Recommendations (Water)

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Headline Recommendations

  1. Challenge: There is no substitute for long-term take-or-pay bulk water purchase agreements between creditworthy parties to support financing of new water supply projects. Solution: The GRP must enhance creditworthiness of water supply agencies such as the MWSS with performance undertakings.Alternatives: The MWSS concessionaires voluntarily enter into take-or-pay contracts for bulk water supply projects supported by their balance sheets or fund major new water supply projects directly.
  2. Challenge: Public policies, rules, and regulations for water are administered by numerous departments and agencies thereby undermining its development. Solutions: Rationalize water supply administration and policy via a Water Reform Act; strengthen the National Water Resources Board (NWRB). Establish a Department of Water and an independent water regulator. Develop a National Water Master Plan that identifies major water resources and treatment requirements; establish supportive policies, rules, and regulations.
  3. Challenge: New dams to provide additional water supplies for Metro Manila should be built. Solutions: Engage the private sector, preferably through transparent bidding. The policy disallowing “take-or-pay” and sovereign guarantees needs to be reviewed. Smaller and less expensive Sierra Madre or Wawa projects should be moved forward while the approach to the Laiban project is decided.

Recommendations (9):

A. The NWRB’s efforts towards adopting an integrated water resource management framework should be pursued and encouraged. Central to this is the establishment of an independent water regulator. A Department of Water (similar to the DOE) should be created to develop the country’s water system. (Medium-term action NWRB and Congress)

B. Legislate a Water Reform Act that will establish the institutional and legal framework to guide cooperation by on private and government entities in developing water sources throughout the country as well as a separate government agency for water regulation. The proposed industry regulator ideally should be empowered to set water tariffs; set and monitor compliance with service levels; set policies, rules, and standards; enforce competition policy; and approve proposed investment in the sector. The proposed legislation would include the institutional framework for sustainable water resource development, require the formation of a long-term management plan, establish river basin organizations. The budget should provide funding for a realistic capacity building program. (Medium-term action NWRB and Congress)

C. The Water Reform Act should lead to a master plan and integrated water policy on how to develop each water source, the capacity each source creates taking into account future demand supported by technical feasibility studies, as well as policies to attract large investors and lenders. The Water Reform Act should clarify the limits of LGU authority regarding national projects. (Immediate action. OP, NEDA, NWRB, and Congress)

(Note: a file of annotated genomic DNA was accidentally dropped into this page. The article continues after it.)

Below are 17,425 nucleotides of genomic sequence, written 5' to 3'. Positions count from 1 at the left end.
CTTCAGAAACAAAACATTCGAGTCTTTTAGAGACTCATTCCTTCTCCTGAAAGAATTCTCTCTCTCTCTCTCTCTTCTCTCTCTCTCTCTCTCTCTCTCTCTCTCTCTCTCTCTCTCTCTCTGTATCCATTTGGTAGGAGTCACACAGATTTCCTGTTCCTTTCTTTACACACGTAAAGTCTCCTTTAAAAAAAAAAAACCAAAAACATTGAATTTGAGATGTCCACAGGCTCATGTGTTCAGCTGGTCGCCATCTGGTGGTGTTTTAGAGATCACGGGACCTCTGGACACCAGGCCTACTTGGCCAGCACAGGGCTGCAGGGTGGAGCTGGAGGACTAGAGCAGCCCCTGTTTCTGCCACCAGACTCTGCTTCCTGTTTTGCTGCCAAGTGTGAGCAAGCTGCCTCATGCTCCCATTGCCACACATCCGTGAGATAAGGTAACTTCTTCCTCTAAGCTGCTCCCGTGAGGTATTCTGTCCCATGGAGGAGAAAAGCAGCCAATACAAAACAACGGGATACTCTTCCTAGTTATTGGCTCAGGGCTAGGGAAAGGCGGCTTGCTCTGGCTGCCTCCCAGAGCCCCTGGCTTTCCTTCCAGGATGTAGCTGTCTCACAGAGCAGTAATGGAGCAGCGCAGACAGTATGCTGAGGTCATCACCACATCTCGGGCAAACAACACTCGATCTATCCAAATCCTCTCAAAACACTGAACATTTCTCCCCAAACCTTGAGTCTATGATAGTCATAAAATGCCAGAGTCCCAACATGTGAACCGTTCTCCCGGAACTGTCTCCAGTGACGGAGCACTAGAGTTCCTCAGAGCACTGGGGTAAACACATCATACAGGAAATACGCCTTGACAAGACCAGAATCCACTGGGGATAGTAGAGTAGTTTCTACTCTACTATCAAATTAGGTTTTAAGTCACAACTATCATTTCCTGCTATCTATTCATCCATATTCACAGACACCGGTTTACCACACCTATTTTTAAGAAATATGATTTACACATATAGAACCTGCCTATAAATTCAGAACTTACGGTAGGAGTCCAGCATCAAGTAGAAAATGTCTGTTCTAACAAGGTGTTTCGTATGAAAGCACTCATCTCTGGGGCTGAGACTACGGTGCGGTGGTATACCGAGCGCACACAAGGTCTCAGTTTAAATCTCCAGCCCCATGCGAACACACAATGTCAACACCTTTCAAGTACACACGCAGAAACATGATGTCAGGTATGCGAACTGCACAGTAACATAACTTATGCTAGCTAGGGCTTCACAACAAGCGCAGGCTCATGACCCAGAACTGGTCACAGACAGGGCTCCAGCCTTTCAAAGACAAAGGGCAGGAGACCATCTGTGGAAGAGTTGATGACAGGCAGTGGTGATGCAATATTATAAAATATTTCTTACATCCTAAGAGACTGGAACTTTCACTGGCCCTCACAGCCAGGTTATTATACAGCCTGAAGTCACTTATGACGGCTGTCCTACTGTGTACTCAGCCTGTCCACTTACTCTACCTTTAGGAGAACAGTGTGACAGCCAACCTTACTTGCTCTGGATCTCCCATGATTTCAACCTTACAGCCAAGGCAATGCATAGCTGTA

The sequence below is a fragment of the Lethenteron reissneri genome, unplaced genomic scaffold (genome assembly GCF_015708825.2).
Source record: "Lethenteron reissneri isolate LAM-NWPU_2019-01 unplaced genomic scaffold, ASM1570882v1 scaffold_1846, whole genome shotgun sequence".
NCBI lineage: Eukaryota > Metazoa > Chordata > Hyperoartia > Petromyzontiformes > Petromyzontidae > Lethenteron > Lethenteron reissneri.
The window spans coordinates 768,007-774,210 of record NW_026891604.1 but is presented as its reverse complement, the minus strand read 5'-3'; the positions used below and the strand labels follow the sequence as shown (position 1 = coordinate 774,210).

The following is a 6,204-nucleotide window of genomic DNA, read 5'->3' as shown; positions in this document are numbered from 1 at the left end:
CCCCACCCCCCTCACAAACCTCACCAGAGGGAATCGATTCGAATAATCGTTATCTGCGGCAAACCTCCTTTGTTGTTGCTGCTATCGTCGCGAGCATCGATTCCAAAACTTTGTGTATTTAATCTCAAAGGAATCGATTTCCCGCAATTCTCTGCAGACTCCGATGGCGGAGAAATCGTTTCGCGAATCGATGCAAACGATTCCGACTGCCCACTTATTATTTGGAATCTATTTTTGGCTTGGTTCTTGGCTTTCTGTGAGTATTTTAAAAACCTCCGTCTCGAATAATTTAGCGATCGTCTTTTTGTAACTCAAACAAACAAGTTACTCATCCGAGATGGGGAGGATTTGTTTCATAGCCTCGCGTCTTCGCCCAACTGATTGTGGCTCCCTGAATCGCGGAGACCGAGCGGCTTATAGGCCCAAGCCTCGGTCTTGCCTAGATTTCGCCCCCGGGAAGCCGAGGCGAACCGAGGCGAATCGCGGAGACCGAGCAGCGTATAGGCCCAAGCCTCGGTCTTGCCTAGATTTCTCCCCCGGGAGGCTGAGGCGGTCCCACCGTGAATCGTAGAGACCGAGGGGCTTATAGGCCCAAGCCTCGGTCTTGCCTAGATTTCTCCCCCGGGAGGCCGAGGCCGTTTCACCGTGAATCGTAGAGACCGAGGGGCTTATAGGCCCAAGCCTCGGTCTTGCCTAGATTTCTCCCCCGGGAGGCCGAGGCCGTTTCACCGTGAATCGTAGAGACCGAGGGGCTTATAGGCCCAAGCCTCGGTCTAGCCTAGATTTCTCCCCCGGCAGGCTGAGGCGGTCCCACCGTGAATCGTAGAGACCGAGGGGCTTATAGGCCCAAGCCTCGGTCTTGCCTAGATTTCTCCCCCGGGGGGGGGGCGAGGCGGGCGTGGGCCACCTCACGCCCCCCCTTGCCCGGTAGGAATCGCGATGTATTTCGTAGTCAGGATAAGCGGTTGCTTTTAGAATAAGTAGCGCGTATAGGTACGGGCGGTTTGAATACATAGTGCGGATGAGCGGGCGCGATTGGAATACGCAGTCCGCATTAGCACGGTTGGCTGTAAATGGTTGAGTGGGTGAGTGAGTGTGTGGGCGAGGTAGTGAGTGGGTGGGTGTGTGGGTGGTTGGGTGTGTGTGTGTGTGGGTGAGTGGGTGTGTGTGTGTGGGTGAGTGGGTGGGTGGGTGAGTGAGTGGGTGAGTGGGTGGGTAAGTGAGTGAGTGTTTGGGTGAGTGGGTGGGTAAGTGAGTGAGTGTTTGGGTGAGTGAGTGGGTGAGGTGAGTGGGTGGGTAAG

D. Until such legislation is enacted and implemented, the executive branch should continue its current policy of strengthening the NWRB. The agency’s capacity to address water pricing or tariff issues and to establish and safeguard service standards should be supported. The present direction and mandate of the Local Water Utilities Administration (LWUA) should also be revisited. (Immediate action NWRB and OP)

E. Allow the market to determine the wholesale price of water. (Immediate action NWRB)

F. For PPP water projects, the GRP should revisit its policy disallowing “take-or-pay” or sovereign guarantees, in the light of what makes sound economic sense. Various PPP models (BOT, JV, or concession) may be used. A publicly tendered or solicited project is usually preferable. Whichever model is chosen will depend on the government’s policy to attract investments and ensure contractual stability. (Immediate action DOF and NEDA)

G. While the GRP remains unable to resolve issues relating to developing the Laiban project, it must begin working on plans for other alternatives – such as the water supply projects of Sierra Madre and Wawa, which can be completed at reasonable cost. (Immediate action NWRB and NEDA)

H. To better maintain and improve irrigation systems, encourage private sector investment through privatization of irrigation. (Medium-term action NWRB and NIA)

I. Implement measures to reduce silt and garbage in waterways and prevent flooding, including better drainage, sewage, dikes, spillways, and planting trees. (Immediate action LGUs, NDCC, DPWH, and private sector)

FGD Participants, Moderator and Secretariat Members
November 17, 2009 Joint Foreign Chambers of the Philippines FOCUS GROUP DISCUSSION ON POWER AND WATER